For the PF00710.11 family, EcAI was added to the multiple sequence alignment in order to know the relationship between this ASNase and the candidate ASNases. EcAI belongs to the same family of proteins as EcAII, but it does not represent a therapeutic option for ALL treatment. It is noteworthy that asparaginases can also be classified according to subcellular localization, (a) periplasmic asparaginases containing secretion signal peptide and, (b) asparaginases with intracellular localization. The former generally have a higher affinity for asparagine. However, according to their architecture, both types of proteins can be found in the PF00710.11 or PF06089.11 families. This is the case of E. coli asparaginases I and II, both belonging to the PF00710.11 family (https://pfam.xfam.org/family/PF00710#tabview=tab1). We found that the ASNase with accession number WP_059134811.1 of Streptomyces alboniger is grouped in the same clade as EcAI, and so it was excluded from subsequent analyses (Fig. 1A).
The phylogenetic reconstruction showed three well-defined clades (Fig. 1A). The first clade includes ASNases from Streptomyces species S. aureocirculatus (WP_078965752.1), S. cattleya (WP_014151616.1), S. thermoautotrophicus (KWW98572.1), S. himastatinicu (EFL23513.1), S. turgidiscabies (ELP65653.1), S. nanshensis (WP_070201703.1), and S. griseus (WP_030748190.1).
The second clade includes ASNases from S. albidoflavus (WP_095730579.1), S. kebangsaanensis (WP_073950513.1), S. fradiae (WP_078649241.1), S. himastatinicus (WP_009718687.1), S. purpureus (WP_078513220.1), and S. paucisporeus (WP_079189481.1). Finally, the third clade contains proteins from S.purpurogeneiscleroticus (WP_053609500.1), S. purpurogeneiscleroticus (WP_053610569.1), S. phaeochromogenes (WP_055617501.1), and S. lavenduligriseus (WP_051815467.1) where EcAII was included, suggesting that proteins clustered in this clade share similar properties to EcAII. In addition, two proteins, WP_053609500.1 and WP_055617501.1, exhibited the largest proportion of antigenic regions, with almost the same probability regions as the EcAII protein.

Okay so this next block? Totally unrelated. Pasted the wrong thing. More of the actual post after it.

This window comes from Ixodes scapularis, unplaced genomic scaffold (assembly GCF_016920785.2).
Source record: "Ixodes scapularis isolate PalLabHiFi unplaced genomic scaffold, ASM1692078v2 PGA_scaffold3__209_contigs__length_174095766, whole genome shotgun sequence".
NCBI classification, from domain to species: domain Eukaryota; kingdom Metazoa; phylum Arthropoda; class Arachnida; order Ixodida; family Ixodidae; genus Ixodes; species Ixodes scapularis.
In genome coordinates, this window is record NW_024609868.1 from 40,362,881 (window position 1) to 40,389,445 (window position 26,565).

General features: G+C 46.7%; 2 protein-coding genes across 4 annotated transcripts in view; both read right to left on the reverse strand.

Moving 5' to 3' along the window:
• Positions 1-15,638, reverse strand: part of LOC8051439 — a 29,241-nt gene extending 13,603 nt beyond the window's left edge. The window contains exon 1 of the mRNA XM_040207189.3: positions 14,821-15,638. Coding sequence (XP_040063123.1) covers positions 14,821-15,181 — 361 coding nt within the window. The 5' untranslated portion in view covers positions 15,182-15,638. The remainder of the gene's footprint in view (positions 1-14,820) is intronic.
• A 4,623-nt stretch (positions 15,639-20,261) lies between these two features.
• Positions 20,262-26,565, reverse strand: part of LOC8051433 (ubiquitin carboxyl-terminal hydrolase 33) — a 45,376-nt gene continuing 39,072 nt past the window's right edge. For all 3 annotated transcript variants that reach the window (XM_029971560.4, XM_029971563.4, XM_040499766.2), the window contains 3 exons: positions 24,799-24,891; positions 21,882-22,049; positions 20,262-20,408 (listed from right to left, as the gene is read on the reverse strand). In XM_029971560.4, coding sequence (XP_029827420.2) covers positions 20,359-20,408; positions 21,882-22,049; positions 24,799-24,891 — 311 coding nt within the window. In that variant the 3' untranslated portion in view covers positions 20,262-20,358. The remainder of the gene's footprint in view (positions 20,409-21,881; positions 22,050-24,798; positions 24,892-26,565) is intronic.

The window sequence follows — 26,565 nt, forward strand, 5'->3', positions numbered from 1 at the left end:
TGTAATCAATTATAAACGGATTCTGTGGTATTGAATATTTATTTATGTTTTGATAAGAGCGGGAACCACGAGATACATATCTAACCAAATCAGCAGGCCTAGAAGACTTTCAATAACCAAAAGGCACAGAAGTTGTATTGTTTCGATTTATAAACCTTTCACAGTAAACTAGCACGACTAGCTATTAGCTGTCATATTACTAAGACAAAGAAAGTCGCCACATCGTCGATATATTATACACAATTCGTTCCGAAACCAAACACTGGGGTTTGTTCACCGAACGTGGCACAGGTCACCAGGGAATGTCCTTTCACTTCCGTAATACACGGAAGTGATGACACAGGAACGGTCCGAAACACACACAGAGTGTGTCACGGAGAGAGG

On the other hand, for the ASNases of PF06089.11, phylogenetic analysis included both the ASNase sequence of R. etli and S. coelicolor (ReAII and ScAII, respectively) (Fig. 1B). The tree defines two clades. In the first one, where the ScAII was included, we also considered ARZ68596.1 from S. albireticuli, SOD64826.1 from S. zhaozhouensis, WP_078645645 from S. varsoviensis, CDR15801.1 from S. iranensis, and WP_020554088 from S. scabrisporus. In the second clade were included the following proteins: WP_044373749 from S. ahygroscopicus and WP_078980718.1 from S. scabrisporus.
The results for antigenicity showed a likelihood of being antigenic for all ASNases in both sets that was lower than that of EcAII (Fig. 2). Nevertheless, among selected Streptomyces ASNases, the candidates from S. purpurogeneiscleroticus (WP_053609500.1) and S. phaeochromogenes (WP_055617501.1) showed a higher probability of being antigenic, whereas the rest of the ASNases showed very low antigenicity values in comparison with an E. coli ASNase (P00805_EcAII).
T-cell epitope analysis
After antigenicity prediction, the ED, the total number of high-affinity epitopes, the affinity epitopes, and the number of HLA alleles covered by each ASNase were calculated. The results showed that the ASNases with accession numbers WP_053609500.1, WP_053610569.1, EFL23513.1, WP_095730579.1, WP_078513220.1, and WP_052425051.1 have higher EDs than the reference (P00805_EcAII; ED=0.01114; 5 covered alleles) (Fig. 3).
On the other hand, the ASNase with the lowest predicted ED was WP_044373749.1, with an ED of 0.0027 and a coverage of 4 alleles, following by WP_095730579.1 (2 alleles), ELP65653.1 (3 alleles), and Q9K4F5 (3 alleles) (Table 2).
|ASNase ID||Epitope number||CPR value||Allele number||ED|
Epitope number refers to the number of epitopes with CPR < 1. Allele number is the number of allele coverage for high affinity epitopes (with a CPR < 1).
Additionally, the distribution of epitopes was mapped into the sequences of the ASNases (Fig. 3). ASNases of the PF06089.11 family tended to have a lower ED (Table 3) as well as lower allele coverage than those of the PF00710.11 family (Fig. 3).
|Site||Ligand-binding positions predicted by AutoLigand||Ligand-binding positions predicted by blind molecular docking|
|A||Arg 58, Ser 59, Lys 62, Asn 141, Ser 143, Gly 144, Lys 145, His 146, Ala 147, Gly 236, Gly 237, Asp 238, Gly 239, Lys 255, Gly 256, Gly 257, Ala 258, Pro 281, Leu 326||Asn 135, Thr 136, Arg 137, Arg 139, Asn 141, Gly 144, His 146, Asp 192|
|B||Ala 85, Gly 86, Ser 87, His 88, Thr 89, Gly 90, Gln 91, His 94, Leu 164, Asp 165, Pro 166, Gly 167, His 168, Leu 173, Glu 177, Gly 178, Asp 180||–|
Next, ASNases with lower allele coverage, lower ED, and lower probability of antigenicity were selected for further analysis. S. coelicolor (Q9K4F5), S. scabrisporus (WP_078980718.1), and S. albireticuli (ARZ68596.1) were selected as promising enzymes.
Protein structure predictions